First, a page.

What Does Improving MRI Efficiency Really Mean?
By: Karen Holzberger, President & CEO of SpinTech MRI
SpinTech MRI’s CEO & President, Karen Holzberger, interviews Radiologist & CMO, Dr. James Backstrom, to understand how STAGE has impacted his community health system from his unique perspective as both a physician and hospital administrator.
There’s a growing range of solutions meant to improve the speed and efficiency of radiology protocols, image acquisition and quality, and radiologist interpretation and reporting. As I covered in our previous blog article, there’s a growing need for need for practical, cost-effective solutions for MRI and other modalities to address physician burnout, growing demand for diagnostic imaging, and financial pressures on health systems.
While it’s conceptually easy to understand the problems and potential solutions, the challenges are more straightforward – and more complicated — than they may appear. A good example of that is contained in commonly used phrases such as “improve efficiency” or “enhance image quality.” They sound good and appropriate, but what do they mean in real-world terms?
To explore that question in more detail, I spoke with Dr. James Backstrom, MD, CMO of Armstrong County Memorial Hospital in western Pennsylvania and an accomplished radiologist and neuroradiologist. Dr. Backstrom has been using our STAGE software platform on two MRI machines since the Spring of 2022 to improve the speed and efficiency of MRI imaging.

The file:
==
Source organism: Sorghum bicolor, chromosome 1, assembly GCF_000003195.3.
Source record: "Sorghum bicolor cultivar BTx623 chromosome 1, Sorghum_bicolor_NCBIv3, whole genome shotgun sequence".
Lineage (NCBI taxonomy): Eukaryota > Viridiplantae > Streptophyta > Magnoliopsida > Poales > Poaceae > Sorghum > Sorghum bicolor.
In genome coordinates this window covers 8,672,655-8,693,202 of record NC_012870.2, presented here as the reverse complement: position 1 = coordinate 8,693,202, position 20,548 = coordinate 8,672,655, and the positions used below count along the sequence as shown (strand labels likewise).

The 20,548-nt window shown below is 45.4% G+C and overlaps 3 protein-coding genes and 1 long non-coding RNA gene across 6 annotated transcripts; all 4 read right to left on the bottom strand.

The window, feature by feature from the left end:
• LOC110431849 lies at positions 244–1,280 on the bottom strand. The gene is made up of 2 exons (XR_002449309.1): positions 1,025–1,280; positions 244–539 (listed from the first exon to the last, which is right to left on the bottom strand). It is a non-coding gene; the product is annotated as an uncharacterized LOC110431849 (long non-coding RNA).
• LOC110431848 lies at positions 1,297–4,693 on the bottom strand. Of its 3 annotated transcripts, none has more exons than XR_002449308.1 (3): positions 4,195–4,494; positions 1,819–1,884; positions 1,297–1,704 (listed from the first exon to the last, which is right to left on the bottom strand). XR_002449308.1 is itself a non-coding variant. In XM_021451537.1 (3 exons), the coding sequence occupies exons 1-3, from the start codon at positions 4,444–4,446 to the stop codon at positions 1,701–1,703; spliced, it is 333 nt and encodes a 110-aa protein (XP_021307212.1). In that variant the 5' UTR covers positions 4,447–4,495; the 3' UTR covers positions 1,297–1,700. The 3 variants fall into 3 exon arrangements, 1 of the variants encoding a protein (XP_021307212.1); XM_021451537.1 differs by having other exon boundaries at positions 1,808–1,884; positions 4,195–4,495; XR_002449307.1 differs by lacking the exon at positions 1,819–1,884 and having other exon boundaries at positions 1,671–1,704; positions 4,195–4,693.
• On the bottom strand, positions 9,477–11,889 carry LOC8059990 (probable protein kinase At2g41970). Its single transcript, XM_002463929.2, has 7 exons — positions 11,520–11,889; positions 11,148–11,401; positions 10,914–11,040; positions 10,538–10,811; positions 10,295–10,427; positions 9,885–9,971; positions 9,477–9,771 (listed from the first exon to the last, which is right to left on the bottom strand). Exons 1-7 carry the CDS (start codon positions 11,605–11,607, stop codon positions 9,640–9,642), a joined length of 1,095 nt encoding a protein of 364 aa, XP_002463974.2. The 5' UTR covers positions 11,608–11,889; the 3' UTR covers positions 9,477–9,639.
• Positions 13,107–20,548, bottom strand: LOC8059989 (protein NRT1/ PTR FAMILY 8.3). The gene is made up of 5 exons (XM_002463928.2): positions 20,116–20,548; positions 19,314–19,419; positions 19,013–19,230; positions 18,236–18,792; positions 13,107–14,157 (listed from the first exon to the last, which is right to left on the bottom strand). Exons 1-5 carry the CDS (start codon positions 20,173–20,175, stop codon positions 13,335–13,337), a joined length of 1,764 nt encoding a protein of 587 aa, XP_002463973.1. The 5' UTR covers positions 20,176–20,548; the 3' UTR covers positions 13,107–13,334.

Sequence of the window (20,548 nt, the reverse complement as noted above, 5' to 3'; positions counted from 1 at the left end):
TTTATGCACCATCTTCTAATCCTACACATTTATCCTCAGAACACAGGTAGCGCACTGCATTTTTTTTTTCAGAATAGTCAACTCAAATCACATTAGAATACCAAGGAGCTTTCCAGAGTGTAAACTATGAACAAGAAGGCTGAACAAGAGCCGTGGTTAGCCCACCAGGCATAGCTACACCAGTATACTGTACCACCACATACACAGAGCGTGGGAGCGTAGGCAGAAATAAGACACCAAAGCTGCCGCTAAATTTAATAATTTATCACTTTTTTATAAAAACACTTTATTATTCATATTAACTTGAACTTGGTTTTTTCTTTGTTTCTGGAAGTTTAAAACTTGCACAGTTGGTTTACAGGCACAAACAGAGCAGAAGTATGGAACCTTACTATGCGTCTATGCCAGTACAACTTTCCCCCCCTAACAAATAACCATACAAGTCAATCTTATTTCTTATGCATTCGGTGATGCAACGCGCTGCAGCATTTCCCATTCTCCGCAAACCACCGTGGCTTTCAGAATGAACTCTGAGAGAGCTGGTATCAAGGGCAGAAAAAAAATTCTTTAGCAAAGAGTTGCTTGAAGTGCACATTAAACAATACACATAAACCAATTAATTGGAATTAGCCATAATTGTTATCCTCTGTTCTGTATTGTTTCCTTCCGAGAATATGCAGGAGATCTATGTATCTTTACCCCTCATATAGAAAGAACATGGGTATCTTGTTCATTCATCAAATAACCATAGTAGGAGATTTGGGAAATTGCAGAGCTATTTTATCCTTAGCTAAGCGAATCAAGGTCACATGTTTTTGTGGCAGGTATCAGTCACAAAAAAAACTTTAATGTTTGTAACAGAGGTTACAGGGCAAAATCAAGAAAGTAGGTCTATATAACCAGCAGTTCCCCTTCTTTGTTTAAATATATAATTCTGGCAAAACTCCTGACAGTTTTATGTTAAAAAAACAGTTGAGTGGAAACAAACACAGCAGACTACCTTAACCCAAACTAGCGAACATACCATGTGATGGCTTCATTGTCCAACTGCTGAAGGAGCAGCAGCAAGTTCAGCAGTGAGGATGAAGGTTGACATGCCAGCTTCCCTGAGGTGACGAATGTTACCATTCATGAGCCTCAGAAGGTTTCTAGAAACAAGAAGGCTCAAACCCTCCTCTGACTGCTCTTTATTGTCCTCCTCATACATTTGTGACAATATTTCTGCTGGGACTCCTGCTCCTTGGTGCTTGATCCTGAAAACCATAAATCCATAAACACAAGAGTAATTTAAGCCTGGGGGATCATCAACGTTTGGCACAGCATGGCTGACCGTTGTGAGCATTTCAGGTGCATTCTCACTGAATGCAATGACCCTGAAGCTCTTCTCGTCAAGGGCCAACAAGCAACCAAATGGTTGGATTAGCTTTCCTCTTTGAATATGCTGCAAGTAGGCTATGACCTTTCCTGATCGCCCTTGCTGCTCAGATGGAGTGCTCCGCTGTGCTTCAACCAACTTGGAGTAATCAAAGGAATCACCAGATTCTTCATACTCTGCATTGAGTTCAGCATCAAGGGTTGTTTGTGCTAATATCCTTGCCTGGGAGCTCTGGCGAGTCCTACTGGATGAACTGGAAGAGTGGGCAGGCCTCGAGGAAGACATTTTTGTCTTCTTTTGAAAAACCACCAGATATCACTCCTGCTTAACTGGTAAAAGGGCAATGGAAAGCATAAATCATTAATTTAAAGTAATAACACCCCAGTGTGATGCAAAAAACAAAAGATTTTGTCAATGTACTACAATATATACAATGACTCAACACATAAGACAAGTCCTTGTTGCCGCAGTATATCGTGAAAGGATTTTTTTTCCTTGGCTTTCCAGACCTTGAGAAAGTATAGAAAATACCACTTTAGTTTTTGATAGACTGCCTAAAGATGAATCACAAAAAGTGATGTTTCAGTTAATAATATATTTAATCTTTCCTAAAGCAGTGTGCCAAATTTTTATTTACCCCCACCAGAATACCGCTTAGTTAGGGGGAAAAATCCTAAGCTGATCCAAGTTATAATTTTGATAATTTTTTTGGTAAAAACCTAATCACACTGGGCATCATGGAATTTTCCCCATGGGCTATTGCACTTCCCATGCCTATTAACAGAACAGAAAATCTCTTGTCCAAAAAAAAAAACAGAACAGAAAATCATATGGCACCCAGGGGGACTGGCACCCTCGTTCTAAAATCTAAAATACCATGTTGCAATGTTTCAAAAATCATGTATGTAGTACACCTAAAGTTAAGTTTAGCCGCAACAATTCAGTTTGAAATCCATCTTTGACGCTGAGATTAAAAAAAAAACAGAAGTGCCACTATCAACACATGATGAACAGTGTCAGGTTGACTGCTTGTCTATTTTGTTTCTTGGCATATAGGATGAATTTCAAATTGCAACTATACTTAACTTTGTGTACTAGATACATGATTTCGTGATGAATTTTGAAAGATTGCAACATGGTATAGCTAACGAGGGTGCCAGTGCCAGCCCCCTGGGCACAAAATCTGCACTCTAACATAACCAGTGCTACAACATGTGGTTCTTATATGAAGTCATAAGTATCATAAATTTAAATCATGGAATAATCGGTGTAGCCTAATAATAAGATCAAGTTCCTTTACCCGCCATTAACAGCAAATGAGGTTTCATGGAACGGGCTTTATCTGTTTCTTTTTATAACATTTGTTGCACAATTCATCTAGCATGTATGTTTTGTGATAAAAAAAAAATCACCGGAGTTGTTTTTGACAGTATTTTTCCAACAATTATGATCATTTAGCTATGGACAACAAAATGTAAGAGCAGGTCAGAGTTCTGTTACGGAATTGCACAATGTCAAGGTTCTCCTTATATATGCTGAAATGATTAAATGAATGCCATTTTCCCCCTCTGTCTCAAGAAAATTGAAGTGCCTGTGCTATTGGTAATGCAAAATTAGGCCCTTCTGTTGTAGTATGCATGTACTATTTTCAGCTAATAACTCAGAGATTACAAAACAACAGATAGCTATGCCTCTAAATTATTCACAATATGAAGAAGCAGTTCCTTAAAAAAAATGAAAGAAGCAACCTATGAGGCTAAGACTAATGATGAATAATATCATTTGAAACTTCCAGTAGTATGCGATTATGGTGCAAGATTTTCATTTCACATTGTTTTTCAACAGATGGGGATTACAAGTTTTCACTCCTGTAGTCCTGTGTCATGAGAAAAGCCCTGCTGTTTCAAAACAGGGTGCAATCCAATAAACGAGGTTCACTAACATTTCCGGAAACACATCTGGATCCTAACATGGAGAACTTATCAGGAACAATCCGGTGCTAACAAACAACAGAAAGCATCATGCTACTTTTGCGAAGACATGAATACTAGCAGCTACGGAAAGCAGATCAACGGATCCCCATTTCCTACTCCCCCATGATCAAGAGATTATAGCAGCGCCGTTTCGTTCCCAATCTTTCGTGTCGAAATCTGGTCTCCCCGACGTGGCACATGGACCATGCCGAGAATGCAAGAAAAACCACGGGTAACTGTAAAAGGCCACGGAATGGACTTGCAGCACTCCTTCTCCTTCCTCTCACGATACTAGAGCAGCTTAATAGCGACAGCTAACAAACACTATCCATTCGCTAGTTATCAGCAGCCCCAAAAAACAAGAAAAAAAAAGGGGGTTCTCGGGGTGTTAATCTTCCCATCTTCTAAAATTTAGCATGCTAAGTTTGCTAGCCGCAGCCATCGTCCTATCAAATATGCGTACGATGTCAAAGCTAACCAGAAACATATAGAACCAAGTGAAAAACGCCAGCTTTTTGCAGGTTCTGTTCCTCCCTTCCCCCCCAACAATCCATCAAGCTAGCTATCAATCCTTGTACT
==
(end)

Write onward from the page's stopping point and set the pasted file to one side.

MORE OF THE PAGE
Dr. Backstrom brings a unique perspective as both a physician and a hospital administrator and has become an invaluable advisor to our team. His insights about the practical benefits of improving MRI efficiency and image clarity at a community hospital may help fellow radiologists and administrators at other health systems as they evaluate new solutions are detailed below.
Karen Holzberger (KH): Can you start by telling us about your professional experience and your current role?
Dr. Backstrom (JB): I am the CMO at Armstrong County Community Hospital, a small but innovative community hospital about 40 miles northeast of Pittsburgh. I’ve been a physician for nearly 40 years and a practicing radiologist and adult and pediatric neuroradiologist for the past 34. My current role straddles the world of patient care and health system administration.
KH: How would you describe Armstrong?